This was the sixth Bulldog Drummond film, the only one starring Ralph Richardson as Drummond, and the only one produced (1934) by British International Pictures of Elstree. It followed a few months after the release of 'Bulldog Drummond Strikes Back' starring Ronald Colman (a later film of that title was released in 1947 starring Ron Randell as Drummond). This is an extraordinarily interesting and distinctly different Bulldog Drummond film from the usual. In this film, Drummond is surrounded by his band of ex-soldiers whom he had commanded in the First World War, as in the Sapper novels. They form a group of vigilantes defending England against scoundrels, wear blackshirt uniforms, and call themselves The Black Clan. There seems to be a strong Oswald Mosley influence to this film. The Black Clan want to expose the machinations of greedy and unscrupulous arms manufacturers, who are trying to force Britain to re-arm. The film opens with an International Peace Conference, where the main speaker is afterwards murdered by the arms manufacturers. Those who wish Britain to re-arm are portrayed as murderous thugs who kill everyone who gets in their way. The Black Clan and Drummond kill several of them in fights. This is a very gritty story, and there is no light touch or comedy in it at all. Richardson plays Drummond as a serious and determined fighter for what he thinks of as justice, outside the law. The political assumptions of this film are unacceptable now, but in 1934 there must have been a big audience for these sentiments. Drummond in this film has been retired from investigating crimes for three years and is peacably married to Ann Todd, 25 years old and in one of her earliest films. After the Drummonds are drawn back into the world of intrigue by chance, she does very well at leaping out of a window, being scared without being utterly hysterical when she is about to be forcibly drowned in bathtub, and being a Drummondesque wife in general, though she has few scenes. The oily villain Carl Peterson is played by Francis L. Sullivan (who died at only 53) and his wife the villainess is played by Joyce Kennedy (who died in the War aged only 45); clearly in their case, crime did not pay. They are rather terrifyingly convincing in the film. This film might also be called The Return of Claude Allister, as he returns as Algy Longworth with his monocle, having skipped the second Ronald Colman Drummond film. In this film, Allister is not uselessly effete but is an active member of The Black Clan who straightens his monocle during a punchup with nonchalance. Walter Summers wrote and directed this film, his only Drummond film, and did very well at it, with the exception of his political message of disarmament, of course. Perhaps his retirement from films in 1940 had something to do with this. Richardson was as far from the jolly, jesting extroverts Ronald Colman and John Howard as can be imagined. He plays Drummond as someone who keeps his own counsel, pretends to be asleep in an armchair while eavesdropping, and cannily underplays even the most dramatic scenes. When he becomes upset at his wife being kidnapped by the villains, his anxiety is so under-played that running his fingers anxiously through his hair and looking distraught is as far as good manners will permit him to display his fears. He is the 'resolute, determined, steady-gaze' type who says little, pulls out his pistol, and gets on with the business of saving, - well, what is it he is saving exactly? He is 'saving' Appeasement. No wonder this film has never been commercially released. It is fascinating for Drummondonians (few of whom have seen it, of course) and is a good suspense film, but is so politically provocative in retrospect, that it appears to have been swept under the carpet because no one knows what to say about the fact that Drummond was no true British Bulldog here in the mode of Churchill, but was instead a Chamberlain. All his bravery and resourcefulness in this film are seen to have been in a cause which we now know threatened everything the character was supposed to believe in. This film thus falls into the '0ops!' category.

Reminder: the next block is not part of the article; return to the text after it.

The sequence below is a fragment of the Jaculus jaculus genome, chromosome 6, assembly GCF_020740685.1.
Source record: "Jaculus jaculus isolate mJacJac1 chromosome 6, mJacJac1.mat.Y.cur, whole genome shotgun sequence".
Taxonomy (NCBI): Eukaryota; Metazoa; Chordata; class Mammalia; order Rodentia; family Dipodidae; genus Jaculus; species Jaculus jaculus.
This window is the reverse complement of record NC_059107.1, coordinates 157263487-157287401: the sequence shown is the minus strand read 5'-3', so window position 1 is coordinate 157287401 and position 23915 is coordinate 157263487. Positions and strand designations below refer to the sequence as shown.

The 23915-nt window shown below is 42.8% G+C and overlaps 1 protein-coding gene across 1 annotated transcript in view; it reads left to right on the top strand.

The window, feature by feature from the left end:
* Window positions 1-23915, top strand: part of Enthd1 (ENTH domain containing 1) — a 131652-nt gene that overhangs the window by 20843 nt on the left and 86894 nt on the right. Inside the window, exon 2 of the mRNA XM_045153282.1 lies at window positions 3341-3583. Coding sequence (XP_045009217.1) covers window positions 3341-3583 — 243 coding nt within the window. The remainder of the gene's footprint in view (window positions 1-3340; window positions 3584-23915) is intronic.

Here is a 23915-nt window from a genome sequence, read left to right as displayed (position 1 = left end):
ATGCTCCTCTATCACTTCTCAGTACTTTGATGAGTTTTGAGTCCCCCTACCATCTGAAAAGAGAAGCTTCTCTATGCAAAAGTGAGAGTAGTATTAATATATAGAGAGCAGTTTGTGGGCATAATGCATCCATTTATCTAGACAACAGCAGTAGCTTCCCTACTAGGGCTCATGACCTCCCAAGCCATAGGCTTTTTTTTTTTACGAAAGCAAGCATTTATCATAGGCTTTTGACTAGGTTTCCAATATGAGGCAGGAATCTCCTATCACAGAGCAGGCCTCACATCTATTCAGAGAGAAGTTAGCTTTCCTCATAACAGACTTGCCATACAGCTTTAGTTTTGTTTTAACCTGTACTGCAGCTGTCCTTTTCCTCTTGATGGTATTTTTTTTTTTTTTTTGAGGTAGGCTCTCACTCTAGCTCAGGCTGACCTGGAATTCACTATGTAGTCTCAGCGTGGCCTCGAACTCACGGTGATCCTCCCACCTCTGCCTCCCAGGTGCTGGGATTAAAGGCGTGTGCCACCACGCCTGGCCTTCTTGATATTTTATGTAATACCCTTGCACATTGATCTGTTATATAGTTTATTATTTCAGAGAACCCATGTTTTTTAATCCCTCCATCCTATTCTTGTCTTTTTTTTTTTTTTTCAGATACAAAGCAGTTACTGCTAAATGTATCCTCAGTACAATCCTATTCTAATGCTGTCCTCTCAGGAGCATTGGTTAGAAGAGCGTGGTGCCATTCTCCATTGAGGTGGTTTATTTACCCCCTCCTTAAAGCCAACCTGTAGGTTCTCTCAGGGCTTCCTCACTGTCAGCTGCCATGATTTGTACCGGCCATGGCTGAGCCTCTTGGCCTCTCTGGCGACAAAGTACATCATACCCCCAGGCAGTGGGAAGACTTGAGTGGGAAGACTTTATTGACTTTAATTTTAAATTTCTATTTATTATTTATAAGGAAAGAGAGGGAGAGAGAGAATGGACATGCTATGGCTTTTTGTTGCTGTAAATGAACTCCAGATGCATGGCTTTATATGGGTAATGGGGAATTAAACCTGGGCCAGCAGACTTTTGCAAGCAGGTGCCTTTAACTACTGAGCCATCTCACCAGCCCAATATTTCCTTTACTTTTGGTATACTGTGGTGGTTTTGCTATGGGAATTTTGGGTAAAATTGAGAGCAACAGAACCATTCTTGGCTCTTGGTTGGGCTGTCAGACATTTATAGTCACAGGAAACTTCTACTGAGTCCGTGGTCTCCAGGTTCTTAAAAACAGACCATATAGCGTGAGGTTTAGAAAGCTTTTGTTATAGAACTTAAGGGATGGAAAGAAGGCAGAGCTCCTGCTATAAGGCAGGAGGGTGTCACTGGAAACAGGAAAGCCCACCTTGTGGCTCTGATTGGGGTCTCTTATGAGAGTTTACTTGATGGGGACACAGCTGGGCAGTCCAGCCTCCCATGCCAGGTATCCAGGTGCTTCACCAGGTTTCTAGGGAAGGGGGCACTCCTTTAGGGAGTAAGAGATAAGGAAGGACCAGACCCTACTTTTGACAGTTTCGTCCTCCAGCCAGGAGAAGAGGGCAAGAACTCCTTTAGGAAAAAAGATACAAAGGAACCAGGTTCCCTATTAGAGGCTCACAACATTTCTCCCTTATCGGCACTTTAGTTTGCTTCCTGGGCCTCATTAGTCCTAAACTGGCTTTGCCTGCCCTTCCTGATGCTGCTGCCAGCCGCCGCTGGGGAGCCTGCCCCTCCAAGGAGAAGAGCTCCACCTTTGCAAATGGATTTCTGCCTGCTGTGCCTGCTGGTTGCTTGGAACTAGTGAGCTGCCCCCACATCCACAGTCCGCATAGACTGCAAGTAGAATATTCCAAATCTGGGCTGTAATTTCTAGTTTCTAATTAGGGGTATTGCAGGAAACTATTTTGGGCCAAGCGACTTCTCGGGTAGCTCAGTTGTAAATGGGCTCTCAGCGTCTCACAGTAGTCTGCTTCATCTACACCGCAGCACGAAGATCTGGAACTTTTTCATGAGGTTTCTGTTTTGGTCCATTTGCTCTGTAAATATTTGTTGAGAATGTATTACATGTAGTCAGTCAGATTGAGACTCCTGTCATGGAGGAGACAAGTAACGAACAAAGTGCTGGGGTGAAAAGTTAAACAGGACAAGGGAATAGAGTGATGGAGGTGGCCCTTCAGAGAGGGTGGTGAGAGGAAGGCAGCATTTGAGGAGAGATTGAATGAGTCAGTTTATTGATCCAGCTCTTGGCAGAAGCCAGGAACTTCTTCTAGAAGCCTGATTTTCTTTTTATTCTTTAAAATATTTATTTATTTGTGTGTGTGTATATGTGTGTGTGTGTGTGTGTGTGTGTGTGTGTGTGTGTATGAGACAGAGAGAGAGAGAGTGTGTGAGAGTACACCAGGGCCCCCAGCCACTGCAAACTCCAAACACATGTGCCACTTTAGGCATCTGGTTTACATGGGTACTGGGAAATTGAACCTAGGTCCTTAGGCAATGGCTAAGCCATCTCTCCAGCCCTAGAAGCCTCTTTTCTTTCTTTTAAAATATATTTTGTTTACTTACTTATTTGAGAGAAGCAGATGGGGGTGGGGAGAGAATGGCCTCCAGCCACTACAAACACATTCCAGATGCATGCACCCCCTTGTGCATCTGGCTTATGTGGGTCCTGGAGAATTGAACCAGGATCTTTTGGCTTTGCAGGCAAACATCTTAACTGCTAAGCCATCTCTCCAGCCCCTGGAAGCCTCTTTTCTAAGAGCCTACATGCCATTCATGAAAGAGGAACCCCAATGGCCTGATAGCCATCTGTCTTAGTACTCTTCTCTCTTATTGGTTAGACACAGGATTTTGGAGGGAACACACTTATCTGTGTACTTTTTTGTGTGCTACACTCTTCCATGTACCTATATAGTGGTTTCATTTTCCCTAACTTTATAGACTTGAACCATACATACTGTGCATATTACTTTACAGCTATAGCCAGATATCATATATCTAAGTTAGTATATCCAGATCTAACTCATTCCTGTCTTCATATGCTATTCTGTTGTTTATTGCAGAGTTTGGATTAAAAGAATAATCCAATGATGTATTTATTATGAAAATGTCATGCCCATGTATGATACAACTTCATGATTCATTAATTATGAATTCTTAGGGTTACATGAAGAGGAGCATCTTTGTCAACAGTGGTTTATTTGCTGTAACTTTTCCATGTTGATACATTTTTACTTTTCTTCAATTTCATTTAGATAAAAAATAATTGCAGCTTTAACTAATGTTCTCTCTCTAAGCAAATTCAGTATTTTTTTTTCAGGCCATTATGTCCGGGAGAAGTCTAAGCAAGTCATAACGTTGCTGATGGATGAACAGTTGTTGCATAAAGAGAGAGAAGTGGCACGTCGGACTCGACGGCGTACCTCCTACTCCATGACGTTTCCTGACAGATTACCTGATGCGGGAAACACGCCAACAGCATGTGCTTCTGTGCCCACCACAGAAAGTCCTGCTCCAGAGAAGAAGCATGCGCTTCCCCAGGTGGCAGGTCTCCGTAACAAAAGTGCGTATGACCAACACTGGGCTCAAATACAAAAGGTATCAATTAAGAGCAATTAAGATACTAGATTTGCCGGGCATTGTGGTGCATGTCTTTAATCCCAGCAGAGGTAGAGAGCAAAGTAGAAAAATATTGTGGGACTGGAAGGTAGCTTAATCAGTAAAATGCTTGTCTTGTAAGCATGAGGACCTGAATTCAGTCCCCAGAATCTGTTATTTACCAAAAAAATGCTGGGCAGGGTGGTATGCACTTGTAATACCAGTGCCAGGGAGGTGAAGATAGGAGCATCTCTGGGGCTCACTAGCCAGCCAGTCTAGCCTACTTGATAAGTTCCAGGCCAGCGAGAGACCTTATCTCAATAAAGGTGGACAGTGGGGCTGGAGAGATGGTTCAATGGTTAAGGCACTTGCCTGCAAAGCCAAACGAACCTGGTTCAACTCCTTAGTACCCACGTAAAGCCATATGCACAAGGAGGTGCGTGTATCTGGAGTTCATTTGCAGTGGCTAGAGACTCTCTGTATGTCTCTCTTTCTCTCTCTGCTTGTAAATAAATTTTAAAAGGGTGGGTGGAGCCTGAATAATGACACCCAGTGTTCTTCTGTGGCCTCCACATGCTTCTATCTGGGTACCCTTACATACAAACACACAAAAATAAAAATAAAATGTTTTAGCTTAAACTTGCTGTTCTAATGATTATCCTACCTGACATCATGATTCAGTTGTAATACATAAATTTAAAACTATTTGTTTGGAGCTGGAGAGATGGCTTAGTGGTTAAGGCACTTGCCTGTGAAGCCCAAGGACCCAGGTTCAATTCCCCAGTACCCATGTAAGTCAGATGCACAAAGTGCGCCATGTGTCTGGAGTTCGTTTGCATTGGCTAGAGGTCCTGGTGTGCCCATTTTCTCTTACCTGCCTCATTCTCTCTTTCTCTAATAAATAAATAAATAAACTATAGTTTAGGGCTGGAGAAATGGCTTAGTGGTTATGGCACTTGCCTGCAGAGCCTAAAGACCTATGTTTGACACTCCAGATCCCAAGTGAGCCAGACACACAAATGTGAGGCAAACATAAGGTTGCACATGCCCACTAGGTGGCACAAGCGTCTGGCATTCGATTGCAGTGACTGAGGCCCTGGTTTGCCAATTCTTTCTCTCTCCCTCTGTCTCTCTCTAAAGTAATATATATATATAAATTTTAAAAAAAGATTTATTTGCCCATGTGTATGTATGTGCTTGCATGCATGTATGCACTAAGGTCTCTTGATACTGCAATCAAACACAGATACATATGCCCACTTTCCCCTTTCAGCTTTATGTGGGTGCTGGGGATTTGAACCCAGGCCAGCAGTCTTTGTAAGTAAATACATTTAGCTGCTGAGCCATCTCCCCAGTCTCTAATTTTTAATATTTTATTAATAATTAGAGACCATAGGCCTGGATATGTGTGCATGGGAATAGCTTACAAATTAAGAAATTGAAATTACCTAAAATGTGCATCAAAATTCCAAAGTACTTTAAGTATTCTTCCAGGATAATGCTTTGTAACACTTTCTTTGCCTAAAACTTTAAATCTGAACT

The Return of Bulldog Drummond (1934) 1080p YIFY Movie